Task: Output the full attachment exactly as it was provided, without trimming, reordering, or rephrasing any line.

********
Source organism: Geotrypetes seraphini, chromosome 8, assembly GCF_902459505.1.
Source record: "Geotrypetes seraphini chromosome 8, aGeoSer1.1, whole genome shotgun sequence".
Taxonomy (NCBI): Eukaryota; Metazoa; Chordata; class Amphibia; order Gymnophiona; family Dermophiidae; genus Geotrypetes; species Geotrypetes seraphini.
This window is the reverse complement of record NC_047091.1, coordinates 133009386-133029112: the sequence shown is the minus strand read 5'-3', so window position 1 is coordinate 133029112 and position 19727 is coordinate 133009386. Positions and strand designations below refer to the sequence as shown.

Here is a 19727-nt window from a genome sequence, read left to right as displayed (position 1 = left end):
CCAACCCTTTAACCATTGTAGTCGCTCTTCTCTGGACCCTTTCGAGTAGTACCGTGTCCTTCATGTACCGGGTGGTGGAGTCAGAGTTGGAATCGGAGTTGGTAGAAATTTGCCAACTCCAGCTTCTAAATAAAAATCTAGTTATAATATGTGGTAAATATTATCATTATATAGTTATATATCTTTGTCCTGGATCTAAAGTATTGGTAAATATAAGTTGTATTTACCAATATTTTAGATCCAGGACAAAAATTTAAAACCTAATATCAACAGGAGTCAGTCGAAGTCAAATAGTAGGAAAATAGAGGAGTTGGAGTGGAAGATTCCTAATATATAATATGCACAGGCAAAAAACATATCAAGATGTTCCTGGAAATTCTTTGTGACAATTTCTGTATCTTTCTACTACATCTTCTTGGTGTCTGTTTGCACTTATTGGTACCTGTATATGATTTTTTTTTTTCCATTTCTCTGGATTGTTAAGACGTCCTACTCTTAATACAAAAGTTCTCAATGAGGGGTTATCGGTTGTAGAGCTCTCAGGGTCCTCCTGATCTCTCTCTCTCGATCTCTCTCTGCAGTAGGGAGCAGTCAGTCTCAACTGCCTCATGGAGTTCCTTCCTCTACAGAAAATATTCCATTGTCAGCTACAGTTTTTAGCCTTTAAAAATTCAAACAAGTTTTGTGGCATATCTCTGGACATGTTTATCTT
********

Source organism: Geotrypetes seraphini, chromosome 8, assembly GCF_902459505.1.
Source record: "Geotrypetes seraphini chromosome 8, aGeoSer1.1, whole genome shotgun sequence".
Taxonomy (NCBI): Eukaryota; Metazoa; Chordata; class Amphibia; order Gymnophiona; family Dermophiidae; genus Geotrypetes; species Geotrypetes seraphini.
This window is the reverse complement of record NC_047091.1, coordinates 133009386-133029112: the sequence shown is the minus strand read 5'-3', so window position 1 is coordinate 133029112 and position 19727 is coordinate 133009386. Positions and strand designations below refer to the sequence as shown.

Here is a 19727-nt window from a genome sequence, read left to right as displayed (position 1 = left end):
CCAACCCTTTAACCATTGTAGTCGCTCTTCTCTGGACCCTTTCGAGTAGTACCGTGTCCTTCATGTACCGGGTGGTGGAGTCAGAGTTGGAATCGGAGTTGGTAGAAATTTGCCAACTCCAGCTTCTAAATAAAAATCTAGTTATAATATGTGGTAAATATTATCATTATATAGTTATATATCTTTGTCCTGGATCTAAAGTATTGGTAAATATAAGTTGTATTTACCAATATTTTAGATCCAGGACAAAAATTTAAAACCTAATATCAACAGGAGTCAGTCGAAGTCAAATAGTAGGAAAATAGAGGAGTTGGAGTGGAAGATTCCTAATATATAATATGCACAGGCAAAAAACATATCAAGATGTTCCTGGAAATTCTTTGTGACAATTTCTGTATCTTTCTACTACATCTTCTTGGTGTCTGTTTGCACTTATTGGTACCTGTATATGATTTTTTTTTTTCCATTTCTCTGGATTGTTAAGACGTCCTACTCTTAATACAAAAGTTCTCAATGAGGGGTTATCGGTTGTAGAGCTCTCAGGGTCCTCCTGATCTCTCTCTCTCGATCTCTCTCTGCAGTAGGGAGCAGTCAGTCTCAACTGCCTCATGGAGTTCCTTCCTCTACAGAAAATATTCCATTGTCAGCTACAGTTTTTAGCCTTTAAAAATTCAAACAAGTTTTGTGGCATATCTCTGGACATGTTTATCTT